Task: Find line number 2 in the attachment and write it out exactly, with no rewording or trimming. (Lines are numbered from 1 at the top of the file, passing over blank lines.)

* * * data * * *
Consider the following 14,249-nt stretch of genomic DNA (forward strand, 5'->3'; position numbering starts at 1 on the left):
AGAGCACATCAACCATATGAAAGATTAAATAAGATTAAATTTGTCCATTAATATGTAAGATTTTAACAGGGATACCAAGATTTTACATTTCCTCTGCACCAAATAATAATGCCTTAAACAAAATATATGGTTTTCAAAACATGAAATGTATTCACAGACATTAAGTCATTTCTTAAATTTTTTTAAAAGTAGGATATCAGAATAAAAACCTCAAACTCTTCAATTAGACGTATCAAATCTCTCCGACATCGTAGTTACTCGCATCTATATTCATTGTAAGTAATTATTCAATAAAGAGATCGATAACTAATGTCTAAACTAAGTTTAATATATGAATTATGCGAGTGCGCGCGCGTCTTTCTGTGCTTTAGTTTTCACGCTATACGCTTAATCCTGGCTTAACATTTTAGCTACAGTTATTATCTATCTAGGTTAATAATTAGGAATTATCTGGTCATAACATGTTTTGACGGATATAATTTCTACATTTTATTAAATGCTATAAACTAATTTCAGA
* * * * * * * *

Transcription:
AGAGCACATCAACCATATGAAAGATTAAATAAGATTAAATTTGTCCATTAATATGTAAGATTTTAACAGGGATACCAAGATTTTACATTTCCTCTGCACCAAATAATAATGCCTTAAACAAAATATATGGTTTTCAAAACATGAAATGTATTCACAGACATTAAGTCATTTCTTAAATTTTTTTAAAAGTAGGATATCAGAATAAAAACCTCAAACTCTTCAATTAGACGTATCAAATCTCTCCGACATCGTAGTTACTCGCATCTATATTCATTGTAAGTAATTATTCAATAAAGAGATCGATAACTAATGTCTAAACTAAGTTTAATATATGAATTATGCGAGTGCGCGCGCGTCTTTCTGTGCTTTAGTTTTCACGCTATACGCTTAATCCTGGCTTAACATTTTAGCTACAGTTATTATCTATCTAGGTTAATAATTAGGAATTATCTGGTCATAACATGTTTTGACGGATATAATTTCTACATTTTATTAAATGCTATAAACTAATTTCAGA